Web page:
Trust, truth and drug testing teens
By Stephen Wallace
February 6 , 2004
President Bushs call for increased federal funding of school drug testing programs has already reignited debate over the efficacy and ethics of intrusive remedies for a country at war with drugs. Given the easy availability of illegal substances, and their widespread use by teens, its a debate worth watching.
Random drug testing in schools began with student athletes and a "pay to play" philosophy holding that participation in sports is a privilege extended on the condition of abstinence from substance use. In a practice upheld by the US Supreme Court, this privilege principle quickly migrated to other competitive activities, from cheering to chess. And now, in its latest iteration, drug testing is being applied more broadly to students enrolled in some private and parochial schools.
The current debate, anchored on one side by conservatives and on the other by civil libertarians, threads age-old arguments of privacy with newfangled applications of technology poised to detect and designed to deter. In the middle remain a vast number of "undecideds" and the fundamental question of effectiveness. And here the data conflict.
Supporters of random drug testing argue both the ethics (if we expect students to study and test them to find out, cant we also expect them to remain drug-free and test them to make sure?) and the outcomes (the Office of National Drug Control Policy cites the results of drug testing programs in Oregon and New Jersey as proof positive that they work). They also note the positive role that testing can play by giving young people "an out," blunting negative peer pressure with the threat of being caught. Not enforcement but, rather, reinforcement.
Detractors, on the other hand, claim that such programs are ineffective as deterrents and fly in the face of civics classes on the appropriate balance between authority and individual rights.
In Making Sense of Student Drug Testing, Why Educators are Saying No, the American Civil Liberties Union (ACLU) and the Drug Policy Alliance maintain that not only is testing ineffective in deterring young people from using drugs, it also can undermine relationships of trust between adults and children. While that could be true, Teens Today research from SADD and Liberty Mutual Group suggests that the undermining may already be well underway: while 95% of parents say they trust their teens in making decisions about drugs, only 28% of teens report being completely honest with parents on the issue. And that says nothing of the often elaborate steps teens will take to conceal, not just lie about, their drug use.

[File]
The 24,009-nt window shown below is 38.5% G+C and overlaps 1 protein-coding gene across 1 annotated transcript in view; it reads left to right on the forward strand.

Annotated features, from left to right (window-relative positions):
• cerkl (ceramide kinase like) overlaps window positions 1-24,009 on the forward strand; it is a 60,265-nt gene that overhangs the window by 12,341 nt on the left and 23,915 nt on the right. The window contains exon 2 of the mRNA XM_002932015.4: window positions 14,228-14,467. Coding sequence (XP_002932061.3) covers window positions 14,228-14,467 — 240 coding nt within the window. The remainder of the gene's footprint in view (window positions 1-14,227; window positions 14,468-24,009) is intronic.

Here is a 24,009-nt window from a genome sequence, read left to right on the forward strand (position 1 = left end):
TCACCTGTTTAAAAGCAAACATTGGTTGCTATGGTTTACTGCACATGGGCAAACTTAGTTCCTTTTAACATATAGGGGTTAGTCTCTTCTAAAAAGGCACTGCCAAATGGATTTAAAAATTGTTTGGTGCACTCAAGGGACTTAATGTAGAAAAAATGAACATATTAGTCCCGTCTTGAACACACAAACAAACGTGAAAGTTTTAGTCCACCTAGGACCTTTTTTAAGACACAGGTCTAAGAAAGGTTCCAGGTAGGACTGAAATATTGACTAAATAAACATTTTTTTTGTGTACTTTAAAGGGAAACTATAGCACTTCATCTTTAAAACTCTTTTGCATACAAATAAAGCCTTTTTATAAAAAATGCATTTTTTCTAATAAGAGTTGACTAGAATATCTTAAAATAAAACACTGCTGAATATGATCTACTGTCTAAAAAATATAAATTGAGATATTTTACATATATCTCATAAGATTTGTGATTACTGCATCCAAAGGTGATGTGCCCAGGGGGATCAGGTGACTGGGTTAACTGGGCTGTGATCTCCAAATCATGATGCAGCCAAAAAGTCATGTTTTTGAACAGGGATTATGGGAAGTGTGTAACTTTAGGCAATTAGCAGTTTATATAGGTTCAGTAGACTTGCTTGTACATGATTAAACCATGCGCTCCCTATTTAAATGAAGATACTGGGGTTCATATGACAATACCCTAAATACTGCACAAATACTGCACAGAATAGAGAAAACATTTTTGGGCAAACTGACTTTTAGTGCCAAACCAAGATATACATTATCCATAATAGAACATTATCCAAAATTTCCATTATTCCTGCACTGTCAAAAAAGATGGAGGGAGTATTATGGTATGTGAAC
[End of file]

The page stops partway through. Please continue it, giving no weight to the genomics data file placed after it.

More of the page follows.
In more than a few families, evasion blends with obfuscation commencing a high-stakes game of Cat and Mouse that pits parents against teens and cripples the very trust and truth on which those relationships are based.
What seems to be lost in this debate is the perspective of those with the most at stake: the students themselves. Encouragingly, most teens (70%) say they are concerned about drug use. Yet, understandably, many see drug testing as a violation, not so much of civil liberties as much as of trust at least absent some evidence of wrongdoing. They also seem to doubt its saliency as a deterrent, even when applied by Mom or Dad. In one Teens Today study, only 8% of students said that testing by parents would be effective in keeping them away from drugs, while 93% indicated that other parental measures would be effective.
The good news in all of this is that young people recognize the dangers of drug use and seem to share adults urgency in finding answers that keep teens safe. The better news is a solution thats been right in front of us all along: parents who talk regularly with their children about drugs.
According to Teens Today, adolescents in grades 6-12 say that parents are their biggest influence not to use drugs. And the methods they report as most effective are, perhaps, the simplest: discuss the dangers and explain the expectations. Indeed, teens who have open and honest communication with their parents are more likely to avoid drugs, to try to live up to their parents expectations regarding drug use, and to say that their parents methods of keeping them away from drugs are effective. These teens also report that they are less likely to use drugs when their parents make clear that such behavior wont be tolerated.
Whatever the outcome of the spirited public discourse over random drug testing in schools, a surer bet may be some not-so-random drug prevention at home. Open communication and clear expectations are already proven deterrents to drug use among teens just ask them. So too is good old-fashioned vigilance. After all, while the cats away
Stephen Wallace, national chairman and chief executive officer of SADD, Inc., has broad experience as a school psychologist and adolescent counselor. SADD sponsors school-based education and prevention programs nationwide and makes available at no charge the SADD Contract for Life and the Opening Lifesaving Lines brochure, both designed to facilitate effective parent-child communication. Toll-free: 877-SADD-INC For more information on the SADD/Liberty Mutual Teens Today research, visit www.saddonline.com or www.libertymutualinsurance.com.
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